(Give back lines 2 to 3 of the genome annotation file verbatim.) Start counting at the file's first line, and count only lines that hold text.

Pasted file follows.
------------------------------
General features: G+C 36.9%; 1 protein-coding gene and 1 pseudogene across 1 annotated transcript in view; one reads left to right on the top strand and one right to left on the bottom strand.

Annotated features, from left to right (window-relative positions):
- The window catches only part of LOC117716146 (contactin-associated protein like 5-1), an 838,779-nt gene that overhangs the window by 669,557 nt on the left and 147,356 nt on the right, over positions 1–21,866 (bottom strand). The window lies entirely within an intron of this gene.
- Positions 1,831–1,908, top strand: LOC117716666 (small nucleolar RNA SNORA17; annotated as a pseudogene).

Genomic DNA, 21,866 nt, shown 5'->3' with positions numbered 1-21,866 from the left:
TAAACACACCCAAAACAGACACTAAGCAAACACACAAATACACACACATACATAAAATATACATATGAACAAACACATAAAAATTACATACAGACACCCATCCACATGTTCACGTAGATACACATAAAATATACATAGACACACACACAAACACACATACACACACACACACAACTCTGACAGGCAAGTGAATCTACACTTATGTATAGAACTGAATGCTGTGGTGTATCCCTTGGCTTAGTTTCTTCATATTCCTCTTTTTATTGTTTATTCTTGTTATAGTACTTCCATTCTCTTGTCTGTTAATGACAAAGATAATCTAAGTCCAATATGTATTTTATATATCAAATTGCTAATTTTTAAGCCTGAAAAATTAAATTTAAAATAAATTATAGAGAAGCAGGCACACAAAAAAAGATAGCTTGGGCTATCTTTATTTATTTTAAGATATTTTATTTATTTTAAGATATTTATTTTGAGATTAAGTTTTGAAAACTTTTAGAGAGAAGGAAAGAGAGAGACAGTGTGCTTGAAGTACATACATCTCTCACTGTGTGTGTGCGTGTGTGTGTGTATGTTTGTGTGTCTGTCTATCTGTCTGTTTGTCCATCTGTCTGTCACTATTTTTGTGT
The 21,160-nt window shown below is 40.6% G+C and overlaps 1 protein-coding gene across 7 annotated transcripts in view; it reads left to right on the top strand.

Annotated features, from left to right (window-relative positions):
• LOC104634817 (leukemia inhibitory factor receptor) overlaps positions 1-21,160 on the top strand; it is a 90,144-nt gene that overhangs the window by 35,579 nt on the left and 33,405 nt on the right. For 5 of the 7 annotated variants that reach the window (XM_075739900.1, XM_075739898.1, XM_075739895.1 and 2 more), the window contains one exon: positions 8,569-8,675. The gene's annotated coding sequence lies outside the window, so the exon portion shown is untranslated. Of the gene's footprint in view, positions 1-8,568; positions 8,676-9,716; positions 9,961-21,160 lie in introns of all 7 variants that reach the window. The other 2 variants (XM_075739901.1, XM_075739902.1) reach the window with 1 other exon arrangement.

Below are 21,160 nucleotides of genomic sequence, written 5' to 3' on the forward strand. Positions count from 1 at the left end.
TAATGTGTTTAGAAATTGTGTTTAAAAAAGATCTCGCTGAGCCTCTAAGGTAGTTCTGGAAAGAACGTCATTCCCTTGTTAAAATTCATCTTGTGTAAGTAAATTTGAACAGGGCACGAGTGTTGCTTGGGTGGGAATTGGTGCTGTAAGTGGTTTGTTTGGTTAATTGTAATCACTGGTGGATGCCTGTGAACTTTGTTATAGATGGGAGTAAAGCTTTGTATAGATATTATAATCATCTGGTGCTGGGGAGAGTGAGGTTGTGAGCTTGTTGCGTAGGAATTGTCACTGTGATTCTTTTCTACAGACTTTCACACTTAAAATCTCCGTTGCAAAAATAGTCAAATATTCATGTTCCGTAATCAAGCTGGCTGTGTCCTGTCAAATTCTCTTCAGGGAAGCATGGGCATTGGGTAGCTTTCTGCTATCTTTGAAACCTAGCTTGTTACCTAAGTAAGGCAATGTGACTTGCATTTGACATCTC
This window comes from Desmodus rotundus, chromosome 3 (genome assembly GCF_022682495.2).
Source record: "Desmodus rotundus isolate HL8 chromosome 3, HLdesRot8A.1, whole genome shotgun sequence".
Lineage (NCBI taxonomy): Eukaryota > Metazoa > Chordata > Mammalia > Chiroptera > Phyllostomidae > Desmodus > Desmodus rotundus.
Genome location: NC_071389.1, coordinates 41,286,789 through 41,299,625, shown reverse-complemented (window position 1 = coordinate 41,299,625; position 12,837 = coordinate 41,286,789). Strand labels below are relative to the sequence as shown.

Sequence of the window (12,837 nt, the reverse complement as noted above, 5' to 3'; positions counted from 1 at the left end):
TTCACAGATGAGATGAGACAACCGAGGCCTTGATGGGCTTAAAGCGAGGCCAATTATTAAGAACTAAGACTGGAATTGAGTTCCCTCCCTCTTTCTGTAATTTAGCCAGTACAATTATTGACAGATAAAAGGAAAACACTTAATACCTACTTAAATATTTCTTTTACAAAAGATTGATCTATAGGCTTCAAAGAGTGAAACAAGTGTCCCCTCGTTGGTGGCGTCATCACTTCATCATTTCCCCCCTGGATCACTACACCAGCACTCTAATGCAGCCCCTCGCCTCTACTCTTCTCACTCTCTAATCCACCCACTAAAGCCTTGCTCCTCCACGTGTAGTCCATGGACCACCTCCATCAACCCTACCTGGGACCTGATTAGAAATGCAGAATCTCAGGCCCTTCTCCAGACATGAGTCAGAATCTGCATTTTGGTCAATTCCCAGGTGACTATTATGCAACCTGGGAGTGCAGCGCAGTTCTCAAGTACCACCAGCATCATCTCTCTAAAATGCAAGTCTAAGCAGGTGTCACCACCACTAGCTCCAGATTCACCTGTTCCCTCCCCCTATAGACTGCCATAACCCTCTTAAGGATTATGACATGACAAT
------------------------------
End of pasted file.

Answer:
Annotated features, from left to right (window-relative positions):
- The window catches only part of LOC117716146 (contactin-associated protein like 5-1), an 838,779-nt gene that overhangs the window by 669,557 nt on the left and 147,356 nt on the right, over positions 1–21,866 (bottom strand). The window lies entirely within an intron of this gene.